Breaking down this monopolism will perhaps be more difficult than breaking down the atom. A main objective of capitalist modernity’s ideological hegemony is to obliterate the historic and social facts concerning its conception and its essence. This is because the capitalist economic and societal form is not a social and historical necessity; it is a construct, forged through a complex process. Religion and philosophy have been transformed into nationalism, the divinity of the nationstate. The ultimate goal of its ideological warfare is to ensure its monopoly on thought. Its main weapons to accomplish this are religionism, gender discrimination and scientism as a positivist religion. Without ideological hegemony, with political and military oppression alone, maintaining modernity will be impossible. While capitalism uses religionism to control society’s cognisance, it uses nationalism to control classes and citizenship, a phenomenon that has risen around capitalism.
The objective of gender discrimination is to deny women any hope of change. The most effective way for sexist ideology to function, is by entrapping the male in power relations and by rendering woman impotent through constant rape. Through positivist scientism, capitalism neutralises the academic world and the youth. It convinces them that they have no choice but to integrate with the system, and in return for concessions this integration is assured.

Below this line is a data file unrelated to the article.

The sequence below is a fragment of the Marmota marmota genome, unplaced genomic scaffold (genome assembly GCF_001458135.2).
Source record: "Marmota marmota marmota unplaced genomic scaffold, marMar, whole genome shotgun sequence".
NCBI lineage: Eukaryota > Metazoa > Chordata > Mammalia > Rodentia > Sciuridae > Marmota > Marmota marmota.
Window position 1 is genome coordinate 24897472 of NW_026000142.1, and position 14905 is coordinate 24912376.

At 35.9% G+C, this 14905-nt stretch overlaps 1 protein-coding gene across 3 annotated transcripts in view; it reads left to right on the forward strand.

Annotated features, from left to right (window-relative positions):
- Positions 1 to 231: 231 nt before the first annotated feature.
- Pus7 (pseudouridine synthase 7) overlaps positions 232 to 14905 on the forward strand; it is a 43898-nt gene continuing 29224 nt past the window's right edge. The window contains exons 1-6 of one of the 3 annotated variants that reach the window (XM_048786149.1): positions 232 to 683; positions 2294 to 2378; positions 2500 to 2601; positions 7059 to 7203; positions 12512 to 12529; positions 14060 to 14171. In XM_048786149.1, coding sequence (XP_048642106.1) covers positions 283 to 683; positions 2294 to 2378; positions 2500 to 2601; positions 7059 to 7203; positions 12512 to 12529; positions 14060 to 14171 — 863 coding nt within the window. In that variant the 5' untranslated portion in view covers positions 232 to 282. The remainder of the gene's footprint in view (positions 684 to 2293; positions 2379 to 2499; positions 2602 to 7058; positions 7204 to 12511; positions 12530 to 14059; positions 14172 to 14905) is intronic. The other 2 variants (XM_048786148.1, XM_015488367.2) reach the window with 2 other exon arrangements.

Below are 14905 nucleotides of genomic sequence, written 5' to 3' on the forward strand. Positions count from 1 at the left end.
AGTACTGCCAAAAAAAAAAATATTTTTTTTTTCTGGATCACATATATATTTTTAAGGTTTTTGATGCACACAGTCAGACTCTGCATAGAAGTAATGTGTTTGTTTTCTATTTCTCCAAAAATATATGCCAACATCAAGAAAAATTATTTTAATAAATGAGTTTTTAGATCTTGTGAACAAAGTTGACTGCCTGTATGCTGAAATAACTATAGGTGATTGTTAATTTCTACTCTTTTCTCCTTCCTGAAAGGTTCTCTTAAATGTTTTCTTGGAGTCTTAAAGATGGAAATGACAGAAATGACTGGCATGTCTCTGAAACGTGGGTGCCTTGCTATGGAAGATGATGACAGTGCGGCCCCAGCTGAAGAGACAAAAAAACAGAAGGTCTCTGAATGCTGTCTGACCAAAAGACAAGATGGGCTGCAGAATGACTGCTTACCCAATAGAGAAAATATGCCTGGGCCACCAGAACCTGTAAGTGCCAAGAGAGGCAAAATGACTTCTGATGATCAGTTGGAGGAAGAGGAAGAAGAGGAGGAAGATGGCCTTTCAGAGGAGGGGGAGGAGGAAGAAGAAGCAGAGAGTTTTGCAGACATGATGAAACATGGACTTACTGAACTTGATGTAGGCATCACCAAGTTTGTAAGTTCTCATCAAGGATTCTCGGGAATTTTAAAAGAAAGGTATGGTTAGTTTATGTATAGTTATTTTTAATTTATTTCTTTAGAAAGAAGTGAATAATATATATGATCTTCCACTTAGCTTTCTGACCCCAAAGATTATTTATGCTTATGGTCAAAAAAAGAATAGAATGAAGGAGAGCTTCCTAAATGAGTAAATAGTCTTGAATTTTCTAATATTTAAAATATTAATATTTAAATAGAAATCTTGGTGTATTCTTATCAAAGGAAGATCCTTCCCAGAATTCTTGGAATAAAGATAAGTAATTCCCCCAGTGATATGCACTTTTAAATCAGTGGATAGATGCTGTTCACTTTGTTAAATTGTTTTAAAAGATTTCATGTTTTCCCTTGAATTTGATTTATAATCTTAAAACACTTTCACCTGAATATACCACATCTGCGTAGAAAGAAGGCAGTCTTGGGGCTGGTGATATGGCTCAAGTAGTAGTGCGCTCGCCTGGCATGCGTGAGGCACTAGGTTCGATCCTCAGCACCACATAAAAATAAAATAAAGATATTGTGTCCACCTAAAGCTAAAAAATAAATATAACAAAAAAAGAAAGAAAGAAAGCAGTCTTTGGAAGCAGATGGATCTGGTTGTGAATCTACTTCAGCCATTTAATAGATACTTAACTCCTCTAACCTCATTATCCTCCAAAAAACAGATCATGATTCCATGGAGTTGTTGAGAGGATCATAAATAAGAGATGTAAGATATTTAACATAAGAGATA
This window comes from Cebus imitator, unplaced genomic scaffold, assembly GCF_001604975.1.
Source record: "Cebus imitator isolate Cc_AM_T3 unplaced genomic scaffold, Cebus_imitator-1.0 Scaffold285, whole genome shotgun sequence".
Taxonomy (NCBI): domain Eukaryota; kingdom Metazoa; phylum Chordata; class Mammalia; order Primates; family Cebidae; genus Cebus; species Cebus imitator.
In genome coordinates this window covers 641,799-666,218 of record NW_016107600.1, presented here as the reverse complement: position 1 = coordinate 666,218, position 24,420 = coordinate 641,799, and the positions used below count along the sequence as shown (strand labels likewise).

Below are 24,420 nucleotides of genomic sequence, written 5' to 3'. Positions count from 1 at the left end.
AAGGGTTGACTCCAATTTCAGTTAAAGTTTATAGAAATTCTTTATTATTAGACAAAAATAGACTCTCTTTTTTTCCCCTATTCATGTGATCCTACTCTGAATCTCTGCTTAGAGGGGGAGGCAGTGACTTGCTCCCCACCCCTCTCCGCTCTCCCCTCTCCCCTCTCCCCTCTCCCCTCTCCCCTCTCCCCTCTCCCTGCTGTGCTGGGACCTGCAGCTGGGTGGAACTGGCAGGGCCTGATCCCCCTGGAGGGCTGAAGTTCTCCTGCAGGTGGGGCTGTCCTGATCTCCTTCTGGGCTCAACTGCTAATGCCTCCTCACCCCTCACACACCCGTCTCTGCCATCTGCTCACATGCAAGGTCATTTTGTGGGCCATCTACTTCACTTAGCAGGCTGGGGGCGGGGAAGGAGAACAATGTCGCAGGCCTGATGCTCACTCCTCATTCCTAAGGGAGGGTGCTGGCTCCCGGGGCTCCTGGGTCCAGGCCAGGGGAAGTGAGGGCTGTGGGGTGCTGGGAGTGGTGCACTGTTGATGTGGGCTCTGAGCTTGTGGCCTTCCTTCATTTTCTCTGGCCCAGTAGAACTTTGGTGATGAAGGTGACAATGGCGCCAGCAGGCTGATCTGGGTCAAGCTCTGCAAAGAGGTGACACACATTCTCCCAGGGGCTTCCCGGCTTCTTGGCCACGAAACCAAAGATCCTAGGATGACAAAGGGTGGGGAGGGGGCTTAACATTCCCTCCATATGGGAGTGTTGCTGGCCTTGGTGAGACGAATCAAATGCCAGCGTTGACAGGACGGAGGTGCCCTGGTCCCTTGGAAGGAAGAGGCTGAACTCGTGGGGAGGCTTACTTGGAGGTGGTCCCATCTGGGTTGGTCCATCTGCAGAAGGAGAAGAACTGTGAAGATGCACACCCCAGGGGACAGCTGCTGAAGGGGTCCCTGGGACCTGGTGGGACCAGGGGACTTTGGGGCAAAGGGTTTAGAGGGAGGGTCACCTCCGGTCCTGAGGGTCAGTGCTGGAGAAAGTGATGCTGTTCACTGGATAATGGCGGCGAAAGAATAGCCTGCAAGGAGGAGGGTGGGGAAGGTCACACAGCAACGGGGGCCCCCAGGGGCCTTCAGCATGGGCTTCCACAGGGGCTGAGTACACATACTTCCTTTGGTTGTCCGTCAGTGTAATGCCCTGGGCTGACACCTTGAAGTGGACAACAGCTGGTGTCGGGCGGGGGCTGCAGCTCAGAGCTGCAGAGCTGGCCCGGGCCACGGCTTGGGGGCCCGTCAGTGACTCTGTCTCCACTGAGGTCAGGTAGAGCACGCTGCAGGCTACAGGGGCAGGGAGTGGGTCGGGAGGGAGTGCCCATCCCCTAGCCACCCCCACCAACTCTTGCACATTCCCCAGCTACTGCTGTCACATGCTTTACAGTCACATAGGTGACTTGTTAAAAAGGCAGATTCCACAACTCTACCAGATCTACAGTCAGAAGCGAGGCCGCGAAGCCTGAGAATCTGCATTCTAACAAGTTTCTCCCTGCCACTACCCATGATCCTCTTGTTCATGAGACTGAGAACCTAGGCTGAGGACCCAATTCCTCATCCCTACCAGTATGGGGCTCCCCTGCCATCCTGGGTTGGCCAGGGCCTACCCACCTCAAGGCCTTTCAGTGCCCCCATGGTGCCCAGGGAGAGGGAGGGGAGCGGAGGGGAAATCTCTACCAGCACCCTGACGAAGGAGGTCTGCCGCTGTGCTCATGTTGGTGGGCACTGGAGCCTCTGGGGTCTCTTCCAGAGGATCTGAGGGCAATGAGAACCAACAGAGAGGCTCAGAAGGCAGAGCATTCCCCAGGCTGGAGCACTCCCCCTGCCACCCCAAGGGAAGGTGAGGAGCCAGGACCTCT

As with all oppressive and exploitative social systems, capitalism could not rise without establishing a state. Whereas the dogmatism of the feudal system had a religious character, that of the archaic slave owning society had a mythological character. One god was embodied in the king and dynasty; but today god is presented as the invisible power in the state’s noble existence.